Q. Mr. President, could you tell us, please, what will be your agenda for meeting with President Yeltsin? Will it be just an update of what you discussed here in Washington, sir, a month ago, or there will be new proposals, new initiatives? And secondly, this is the second time a Russian leader has been invited to a G - 7 summit. The last time, it was back, of course, last year when Gorbachev was still the President of the Soviet Union. Do you think that Russia will be a permanent member of the G - 7 sometime soon?
The President. On your first question, yes, there will be an update, because we've really spent a lot of time. The time we spent floating around on that boat on the Severn near Annapolis was total work time. In other words, we reviewed not just the things we talked about in our formal meetings, but we reviewed a wide array of other subjects. So there's some updating that needs to be done. One of the things I want to update him on is where we stand on what we call the ``FREEDOM Support Act.'' And I hope there will be action on that before I leave, in the Senate. He is not expecting that the full Congress act on that before we meet in Munich.
So we'll talk about the ``FREEDOM Support Act.'' And it'll really, I would say, be a followup on the discussions we had. He gave me a review of all the problems and the gains and the different crosscurrents in the former countries of the C.I.S., of the Soviet empire. We discussed a lot of these things. So I'm anxious to get updated from him on all of that.
And on the G - 7, I will be prepared to discuss this, making it the G - 8, if you will. These are, as we all know, meetings of the major economic powers. And certainly with Japan there and with the current members of the G - 7, European members and Canada as well, that's what it's been up to date. Well, Russian economy is enormous. And they have big problems. But their size gives them a unique standing. So we'll have to see. I know other countries want to be in there. But Russia, because of its size and because of Yeltsin's coming at the invitation of Helmut Kohl, certainly we'll have that subject on the agenda. I can't say how I think it's going to work out because I just don't know.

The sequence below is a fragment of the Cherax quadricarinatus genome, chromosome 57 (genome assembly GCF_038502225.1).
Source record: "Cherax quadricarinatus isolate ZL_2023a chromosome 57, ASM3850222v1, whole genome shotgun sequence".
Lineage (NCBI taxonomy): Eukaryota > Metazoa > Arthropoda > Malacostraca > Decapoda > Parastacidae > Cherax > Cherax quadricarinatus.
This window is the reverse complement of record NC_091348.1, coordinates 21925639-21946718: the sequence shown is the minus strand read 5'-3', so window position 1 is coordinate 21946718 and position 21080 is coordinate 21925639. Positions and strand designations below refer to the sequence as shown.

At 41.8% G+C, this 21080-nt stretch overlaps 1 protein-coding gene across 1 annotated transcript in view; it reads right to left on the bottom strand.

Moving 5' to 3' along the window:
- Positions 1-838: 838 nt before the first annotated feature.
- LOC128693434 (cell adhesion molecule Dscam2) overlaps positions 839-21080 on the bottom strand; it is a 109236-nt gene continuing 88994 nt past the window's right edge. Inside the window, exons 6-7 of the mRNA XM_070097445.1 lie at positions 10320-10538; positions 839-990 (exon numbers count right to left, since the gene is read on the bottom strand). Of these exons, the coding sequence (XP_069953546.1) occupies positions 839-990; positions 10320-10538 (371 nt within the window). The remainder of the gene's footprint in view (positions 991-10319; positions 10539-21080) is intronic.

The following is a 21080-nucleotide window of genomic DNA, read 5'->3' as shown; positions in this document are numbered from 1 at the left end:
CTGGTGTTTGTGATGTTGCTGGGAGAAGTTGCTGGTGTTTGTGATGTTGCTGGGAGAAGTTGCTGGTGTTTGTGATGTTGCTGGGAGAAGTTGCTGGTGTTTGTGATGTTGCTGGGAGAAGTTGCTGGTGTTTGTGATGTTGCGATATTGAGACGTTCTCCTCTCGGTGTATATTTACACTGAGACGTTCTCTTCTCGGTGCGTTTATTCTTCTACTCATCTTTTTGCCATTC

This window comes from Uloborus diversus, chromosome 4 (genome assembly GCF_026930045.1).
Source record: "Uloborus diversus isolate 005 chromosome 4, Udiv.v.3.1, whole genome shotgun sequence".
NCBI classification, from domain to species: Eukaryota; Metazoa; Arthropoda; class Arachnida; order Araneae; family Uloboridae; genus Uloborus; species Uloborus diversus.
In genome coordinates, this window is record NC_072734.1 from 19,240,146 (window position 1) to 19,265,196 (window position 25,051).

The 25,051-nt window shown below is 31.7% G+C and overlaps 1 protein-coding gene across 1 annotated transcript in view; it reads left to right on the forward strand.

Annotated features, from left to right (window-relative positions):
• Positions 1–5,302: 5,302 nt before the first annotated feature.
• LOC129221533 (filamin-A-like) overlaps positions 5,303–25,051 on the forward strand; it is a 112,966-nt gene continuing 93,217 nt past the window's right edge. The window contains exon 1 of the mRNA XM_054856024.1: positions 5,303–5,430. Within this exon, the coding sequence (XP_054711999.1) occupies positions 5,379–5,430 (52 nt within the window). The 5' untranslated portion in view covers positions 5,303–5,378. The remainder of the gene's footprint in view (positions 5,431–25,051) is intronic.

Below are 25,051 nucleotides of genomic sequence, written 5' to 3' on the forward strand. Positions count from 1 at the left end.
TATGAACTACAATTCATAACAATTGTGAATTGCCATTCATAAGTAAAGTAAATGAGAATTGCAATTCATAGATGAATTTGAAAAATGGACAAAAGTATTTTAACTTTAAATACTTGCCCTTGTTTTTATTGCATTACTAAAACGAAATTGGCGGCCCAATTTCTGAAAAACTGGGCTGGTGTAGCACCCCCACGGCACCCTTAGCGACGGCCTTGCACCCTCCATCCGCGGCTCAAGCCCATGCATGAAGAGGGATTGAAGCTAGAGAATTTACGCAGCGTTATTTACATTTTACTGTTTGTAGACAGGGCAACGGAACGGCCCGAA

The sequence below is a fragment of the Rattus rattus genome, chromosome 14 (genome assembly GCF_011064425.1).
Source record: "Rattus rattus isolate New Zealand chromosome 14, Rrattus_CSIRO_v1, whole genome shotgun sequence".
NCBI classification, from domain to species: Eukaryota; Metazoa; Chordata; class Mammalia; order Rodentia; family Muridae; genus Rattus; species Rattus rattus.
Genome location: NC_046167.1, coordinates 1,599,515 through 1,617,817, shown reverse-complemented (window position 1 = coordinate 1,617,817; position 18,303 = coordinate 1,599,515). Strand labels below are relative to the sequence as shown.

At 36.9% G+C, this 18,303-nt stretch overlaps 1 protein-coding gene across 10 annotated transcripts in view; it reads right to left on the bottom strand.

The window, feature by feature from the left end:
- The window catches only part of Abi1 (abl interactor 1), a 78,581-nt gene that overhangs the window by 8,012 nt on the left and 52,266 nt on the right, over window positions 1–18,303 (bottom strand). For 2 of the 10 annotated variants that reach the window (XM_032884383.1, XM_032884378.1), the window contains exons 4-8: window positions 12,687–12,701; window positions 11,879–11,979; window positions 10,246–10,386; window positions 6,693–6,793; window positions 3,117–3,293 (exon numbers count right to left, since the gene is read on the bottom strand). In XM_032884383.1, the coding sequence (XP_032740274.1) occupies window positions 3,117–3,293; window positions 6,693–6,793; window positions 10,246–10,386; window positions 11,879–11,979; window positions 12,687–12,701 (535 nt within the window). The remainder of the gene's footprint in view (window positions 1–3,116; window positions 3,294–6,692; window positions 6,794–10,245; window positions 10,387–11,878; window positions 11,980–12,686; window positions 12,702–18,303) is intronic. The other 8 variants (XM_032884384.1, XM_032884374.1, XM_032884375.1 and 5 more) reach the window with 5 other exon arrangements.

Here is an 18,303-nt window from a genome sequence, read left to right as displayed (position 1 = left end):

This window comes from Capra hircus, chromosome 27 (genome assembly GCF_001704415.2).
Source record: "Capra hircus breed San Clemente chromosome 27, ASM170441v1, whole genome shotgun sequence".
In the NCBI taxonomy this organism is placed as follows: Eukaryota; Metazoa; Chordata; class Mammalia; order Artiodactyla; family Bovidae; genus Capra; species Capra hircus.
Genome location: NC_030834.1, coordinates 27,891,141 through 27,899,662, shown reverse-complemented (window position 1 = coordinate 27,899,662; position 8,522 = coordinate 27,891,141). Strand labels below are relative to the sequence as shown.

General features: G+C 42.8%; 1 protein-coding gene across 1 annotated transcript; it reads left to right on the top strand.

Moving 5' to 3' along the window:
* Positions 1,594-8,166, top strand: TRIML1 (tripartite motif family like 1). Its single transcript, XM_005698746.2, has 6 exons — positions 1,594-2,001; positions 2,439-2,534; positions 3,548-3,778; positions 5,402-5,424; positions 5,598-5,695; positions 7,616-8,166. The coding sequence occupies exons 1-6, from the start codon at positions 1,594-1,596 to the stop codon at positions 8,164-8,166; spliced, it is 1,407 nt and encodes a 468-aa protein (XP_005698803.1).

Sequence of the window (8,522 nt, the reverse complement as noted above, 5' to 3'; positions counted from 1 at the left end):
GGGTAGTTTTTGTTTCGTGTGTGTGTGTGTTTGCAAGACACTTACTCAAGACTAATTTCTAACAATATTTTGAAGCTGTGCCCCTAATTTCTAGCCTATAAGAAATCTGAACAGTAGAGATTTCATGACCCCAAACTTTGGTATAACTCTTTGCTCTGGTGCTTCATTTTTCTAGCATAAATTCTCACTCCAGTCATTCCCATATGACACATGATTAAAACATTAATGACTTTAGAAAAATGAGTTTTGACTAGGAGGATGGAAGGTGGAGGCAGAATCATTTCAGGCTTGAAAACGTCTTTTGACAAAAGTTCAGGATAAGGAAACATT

Q. Do you support it?
The President. That's right.
Multilateral Trade Negotiations
Q. Mr. President, in the last summits in Houston and London, there were nice words and beautiful commitments on the GATT negotiations, but no results. Do you expect the same in Munich?
The President. Well, I don't think the Munich summit will be dominated by the GATT talks. In fact, I talked to Chancellor Kohl in the last couple of days, and it is neither his desires nor mine, nor the desire of any of the European leaders or indeed Brian Mulroney or indeed Prime Minister Miyazawa, to have that happen. I think it will be talked about, but it isn't going to be the major area of discussion. I am still not giving up on trying to get something done before then. But there's very little time left. And we are still in constant discussion with various European leaders about this.
I'd like to have seen it worked out before then. But definitely progress has been made in closing the gap since the last -- I believe you put it in the timeframe of the last G - 7 meeting. And a lot of the differences have been narrowed. But we still have some big ones, differences, and agriculture as you know remains the major stumbling block. But we're not going to give up on it. If we don't get something, some major breakthrough today or tomorrow, we're just going to keep on going because it is in the interest of the whole world. And I'll tell you the major beneficiaries of this would be the Third World. Trade for them offers them far better opportunities than just aid. So, we'll keep pushing on it.
U.S. Nuclear Weapons
Q. Mr. President, with regard to your announcement this morning about the completion of the withdrawal of land and sea-based tactical nuclear weapons, what is its policy implication for the Asia and Pacific region, particularly in regard with your ``neither confirm nor deny'' nuclear weapons transfer principle?
The President. What announcement are you referring to, sir?
Q. It's a statement.
Q. Tactical weapons.
The President. What?
Q. It was out of NATO.
Mr. Fitzwater. That they completed the pull-out of the tactical nuclear weapons.
Q. It's a worldwide withdrawal.